Abstract: Goddess of Death or Goddess of Grain? A Seventh-Century B.C.E. “Snake” Goddess from the Athenian Agora

Lecturer: Michael H. Laughy, Jr.

In 1932, a large Protoattic votive deposit was discovered lying directly atop the ruins of a Geometric period oval building, located near the southwest corner of the Athenian Agora. This deposit is among the largest and best preserved seventh-century B.C.E. votive assemblages found in all of Attica. Included within the deposit are a number of terracotta tripods, shields, horses, and chariots, as well as a remarkable terracotta plaque of a goddess with snakes. The consensus among archaeologists today is that these terracotta votives are indicative of hero or ancestor worship. A reexamination of the deposit suggests a rather different conclusion: the votives came not from a hero or ancestor shrine, but from a sanctuary to Demeter. The “snake” goddess on the plaque is none other than Demeter herself.

This conclusion has broader implications for the study of religion in early Athens. An examination of terracotta votives at contemporary deity sanctuaries in Athens and Attica suggests that dedications of votive tripods, shields, horses, and chariots provide the earliest evidence that ritual processions and competitions, common at elaborate Late Geometric funerals, became part of festival life at some deity sanctuaries by the beginning of the seventh century B.C.E. As such, these terracotta votives provide valuable insight into a period in which the center of the Athenian ritual world shifted from the grave to the sanctuary.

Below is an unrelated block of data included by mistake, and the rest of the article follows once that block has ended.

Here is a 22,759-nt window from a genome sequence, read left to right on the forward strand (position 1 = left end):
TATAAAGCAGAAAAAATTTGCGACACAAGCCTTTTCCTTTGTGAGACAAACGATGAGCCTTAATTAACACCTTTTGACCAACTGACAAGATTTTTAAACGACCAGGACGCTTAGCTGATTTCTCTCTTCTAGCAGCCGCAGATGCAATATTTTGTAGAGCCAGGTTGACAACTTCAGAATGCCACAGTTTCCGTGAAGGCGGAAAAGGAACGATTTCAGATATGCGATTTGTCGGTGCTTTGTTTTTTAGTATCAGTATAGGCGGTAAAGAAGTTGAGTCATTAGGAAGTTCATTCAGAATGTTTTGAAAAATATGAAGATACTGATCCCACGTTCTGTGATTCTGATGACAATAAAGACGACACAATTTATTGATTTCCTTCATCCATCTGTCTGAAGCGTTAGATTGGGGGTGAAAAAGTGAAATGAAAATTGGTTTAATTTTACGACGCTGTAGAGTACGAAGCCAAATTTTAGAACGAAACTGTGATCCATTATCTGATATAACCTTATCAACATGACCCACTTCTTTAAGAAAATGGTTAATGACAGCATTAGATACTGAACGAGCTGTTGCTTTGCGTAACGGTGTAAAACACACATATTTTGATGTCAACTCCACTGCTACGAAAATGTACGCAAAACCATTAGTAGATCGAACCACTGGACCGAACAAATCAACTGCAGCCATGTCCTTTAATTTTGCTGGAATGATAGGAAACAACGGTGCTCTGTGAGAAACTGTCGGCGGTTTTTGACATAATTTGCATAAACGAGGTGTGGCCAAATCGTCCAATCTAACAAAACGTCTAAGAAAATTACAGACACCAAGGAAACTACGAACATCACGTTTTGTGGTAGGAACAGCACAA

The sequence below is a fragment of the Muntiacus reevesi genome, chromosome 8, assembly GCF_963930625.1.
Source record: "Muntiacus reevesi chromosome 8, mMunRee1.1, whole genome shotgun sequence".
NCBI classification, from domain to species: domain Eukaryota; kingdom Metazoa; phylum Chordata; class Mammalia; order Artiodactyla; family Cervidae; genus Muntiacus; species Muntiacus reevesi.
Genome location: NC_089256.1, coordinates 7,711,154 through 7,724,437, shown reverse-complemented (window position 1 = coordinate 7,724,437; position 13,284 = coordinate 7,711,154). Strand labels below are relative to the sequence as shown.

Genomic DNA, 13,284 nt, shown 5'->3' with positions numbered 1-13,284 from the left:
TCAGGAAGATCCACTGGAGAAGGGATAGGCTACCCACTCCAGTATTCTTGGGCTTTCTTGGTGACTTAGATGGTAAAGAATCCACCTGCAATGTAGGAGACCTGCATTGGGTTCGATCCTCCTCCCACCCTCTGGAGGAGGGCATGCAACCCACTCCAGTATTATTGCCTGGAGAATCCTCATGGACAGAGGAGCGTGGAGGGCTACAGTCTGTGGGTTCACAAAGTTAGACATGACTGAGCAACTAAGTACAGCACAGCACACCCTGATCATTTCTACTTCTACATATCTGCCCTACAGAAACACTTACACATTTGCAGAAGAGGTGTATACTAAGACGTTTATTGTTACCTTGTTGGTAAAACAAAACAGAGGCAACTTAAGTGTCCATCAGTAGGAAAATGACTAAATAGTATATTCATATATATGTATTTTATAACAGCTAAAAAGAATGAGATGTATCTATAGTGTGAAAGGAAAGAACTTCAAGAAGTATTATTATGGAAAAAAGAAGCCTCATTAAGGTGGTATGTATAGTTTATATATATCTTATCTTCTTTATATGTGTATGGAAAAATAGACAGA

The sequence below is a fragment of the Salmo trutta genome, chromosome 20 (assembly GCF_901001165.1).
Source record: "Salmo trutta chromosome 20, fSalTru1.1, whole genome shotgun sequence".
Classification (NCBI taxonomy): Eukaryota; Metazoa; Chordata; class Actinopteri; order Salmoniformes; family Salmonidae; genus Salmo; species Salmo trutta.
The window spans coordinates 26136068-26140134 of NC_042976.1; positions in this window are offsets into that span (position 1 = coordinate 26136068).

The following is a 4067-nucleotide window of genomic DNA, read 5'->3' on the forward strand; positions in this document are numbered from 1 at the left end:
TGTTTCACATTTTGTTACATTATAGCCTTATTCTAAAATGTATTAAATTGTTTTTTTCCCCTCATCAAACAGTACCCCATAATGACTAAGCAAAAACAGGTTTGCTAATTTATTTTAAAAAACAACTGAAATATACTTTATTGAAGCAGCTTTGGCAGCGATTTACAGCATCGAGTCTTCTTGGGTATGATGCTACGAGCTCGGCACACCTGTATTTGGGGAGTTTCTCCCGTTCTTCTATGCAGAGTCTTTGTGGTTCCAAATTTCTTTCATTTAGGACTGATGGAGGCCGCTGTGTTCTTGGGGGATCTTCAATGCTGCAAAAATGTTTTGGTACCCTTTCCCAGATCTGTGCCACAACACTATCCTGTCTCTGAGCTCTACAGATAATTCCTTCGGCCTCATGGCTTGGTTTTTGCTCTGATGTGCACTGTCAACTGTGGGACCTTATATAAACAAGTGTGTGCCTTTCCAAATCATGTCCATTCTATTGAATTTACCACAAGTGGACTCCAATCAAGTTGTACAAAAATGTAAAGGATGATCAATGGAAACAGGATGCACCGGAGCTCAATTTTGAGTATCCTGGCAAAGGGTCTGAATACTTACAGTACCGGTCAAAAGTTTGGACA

Short bibliography and/or website on lecture topic (for lay reader):

Hägg, R. 1987. “Gifts to the Heroes in Geometric and Archaic Greece,” in Gifts to the gods: Proceedings of the Uppsala Symposium 1985, ed. T. Linders, and G. Nordquist, Uppsala, pp. 93-99.

Thompson, H. 1978. “Some Hero Shrines in Early Athens,” in State Documents in Archaic Athens, ed. W. A. P. Childs, Princeton, pp. 96-108.

Thompson, H. 1968. “Activity in the Athenian Agora: 1966-1967,” Hesperia 37, p. 60.

Burr, D. 1933. “A Geometric House and a Proto-Attic Deposit,” Hesperia 2, pp. 542-640.

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Lauren Ristvet is Associate Professor with the Department of Anthropology at the University of Pennsylvania.  She holds her degrees from the University of Cambridge (Ph.D, M.Phil.) and Yale... Read More

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